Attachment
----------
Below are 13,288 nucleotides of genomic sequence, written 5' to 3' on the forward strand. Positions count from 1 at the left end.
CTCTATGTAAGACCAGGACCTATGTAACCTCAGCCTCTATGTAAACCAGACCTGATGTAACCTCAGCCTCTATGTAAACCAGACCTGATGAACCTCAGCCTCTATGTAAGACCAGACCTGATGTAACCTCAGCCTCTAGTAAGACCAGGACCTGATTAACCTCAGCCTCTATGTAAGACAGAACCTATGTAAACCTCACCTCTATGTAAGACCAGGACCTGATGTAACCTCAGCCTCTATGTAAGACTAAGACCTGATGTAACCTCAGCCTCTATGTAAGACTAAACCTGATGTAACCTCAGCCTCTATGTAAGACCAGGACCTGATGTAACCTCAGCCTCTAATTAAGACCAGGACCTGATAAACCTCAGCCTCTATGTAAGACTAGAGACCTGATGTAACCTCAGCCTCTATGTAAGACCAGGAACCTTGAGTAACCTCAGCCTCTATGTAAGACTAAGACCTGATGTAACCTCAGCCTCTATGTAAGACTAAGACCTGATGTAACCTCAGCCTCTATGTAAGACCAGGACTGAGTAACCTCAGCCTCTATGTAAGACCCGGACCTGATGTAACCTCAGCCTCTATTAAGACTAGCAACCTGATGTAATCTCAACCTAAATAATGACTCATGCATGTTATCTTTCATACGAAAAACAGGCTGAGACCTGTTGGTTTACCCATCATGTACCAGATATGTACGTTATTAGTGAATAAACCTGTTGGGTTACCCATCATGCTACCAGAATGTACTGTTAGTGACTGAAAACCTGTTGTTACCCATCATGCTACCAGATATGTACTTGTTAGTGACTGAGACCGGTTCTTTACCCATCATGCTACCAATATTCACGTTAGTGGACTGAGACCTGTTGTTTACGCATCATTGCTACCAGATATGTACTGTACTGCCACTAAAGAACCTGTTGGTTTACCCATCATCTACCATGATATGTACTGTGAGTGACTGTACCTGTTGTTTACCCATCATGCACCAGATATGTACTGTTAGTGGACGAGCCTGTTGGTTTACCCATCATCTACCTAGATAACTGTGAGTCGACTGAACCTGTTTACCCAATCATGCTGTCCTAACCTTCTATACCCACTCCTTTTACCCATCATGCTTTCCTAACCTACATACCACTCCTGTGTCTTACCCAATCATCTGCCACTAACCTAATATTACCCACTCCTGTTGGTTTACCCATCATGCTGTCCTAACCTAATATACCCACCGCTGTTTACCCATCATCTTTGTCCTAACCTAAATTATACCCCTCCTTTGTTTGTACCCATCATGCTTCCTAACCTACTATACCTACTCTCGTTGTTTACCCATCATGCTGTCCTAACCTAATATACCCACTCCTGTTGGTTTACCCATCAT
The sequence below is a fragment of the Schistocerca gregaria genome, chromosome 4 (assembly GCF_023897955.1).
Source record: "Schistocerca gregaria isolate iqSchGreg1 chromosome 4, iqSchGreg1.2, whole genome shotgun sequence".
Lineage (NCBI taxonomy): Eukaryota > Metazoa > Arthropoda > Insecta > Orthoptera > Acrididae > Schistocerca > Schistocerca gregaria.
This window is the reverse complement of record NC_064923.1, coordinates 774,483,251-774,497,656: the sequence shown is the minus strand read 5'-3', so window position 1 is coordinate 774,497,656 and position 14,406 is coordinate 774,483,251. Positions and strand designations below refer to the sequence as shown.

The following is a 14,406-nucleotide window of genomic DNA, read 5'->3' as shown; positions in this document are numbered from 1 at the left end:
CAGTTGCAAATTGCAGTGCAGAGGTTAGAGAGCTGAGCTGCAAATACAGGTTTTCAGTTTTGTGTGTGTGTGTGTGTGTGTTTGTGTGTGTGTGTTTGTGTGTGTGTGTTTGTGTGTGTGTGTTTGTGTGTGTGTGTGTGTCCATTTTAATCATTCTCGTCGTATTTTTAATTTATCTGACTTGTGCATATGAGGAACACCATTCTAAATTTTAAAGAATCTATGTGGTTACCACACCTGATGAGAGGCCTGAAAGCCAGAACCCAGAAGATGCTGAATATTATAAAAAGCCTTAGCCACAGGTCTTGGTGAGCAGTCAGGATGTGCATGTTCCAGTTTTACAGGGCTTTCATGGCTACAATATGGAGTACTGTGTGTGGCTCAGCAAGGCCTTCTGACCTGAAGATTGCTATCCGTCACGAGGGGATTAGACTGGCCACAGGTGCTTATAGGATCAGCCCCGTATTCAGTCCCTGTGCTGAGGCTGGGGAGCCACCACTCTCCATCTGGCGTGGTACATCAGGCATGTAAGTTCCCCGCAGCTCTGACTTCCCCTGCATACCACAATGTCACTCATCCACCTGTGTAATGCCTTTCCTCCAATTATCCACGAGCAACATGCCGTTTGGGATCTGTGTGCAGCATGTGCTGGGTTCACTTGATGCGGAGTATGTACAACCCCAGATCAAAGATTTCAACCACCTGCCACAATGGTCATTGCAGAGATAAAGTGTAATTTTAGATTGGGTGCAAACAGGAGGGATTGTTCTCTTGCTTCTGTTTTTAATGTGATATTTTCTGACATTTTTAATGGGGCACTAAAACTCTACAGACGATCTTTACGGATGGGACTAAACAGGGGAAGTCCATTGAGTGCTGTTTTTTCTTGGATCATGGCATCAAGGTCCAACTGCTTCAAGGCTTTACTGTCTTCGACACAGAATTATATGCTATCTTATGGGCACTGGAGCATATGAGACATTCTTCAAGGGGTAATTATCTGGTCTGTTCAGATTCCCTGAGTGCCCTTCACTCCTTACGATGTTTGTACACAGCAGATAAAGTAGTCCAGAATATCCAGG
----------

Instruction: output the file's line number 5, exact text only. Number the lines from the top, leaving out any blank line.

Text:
Lineage (NCBI taxonomy): Eukaryota > Metazoa > Arthropoda > Insecta > Orthoptera > Acrididae > Schistocerca > Schistocerca gregaria.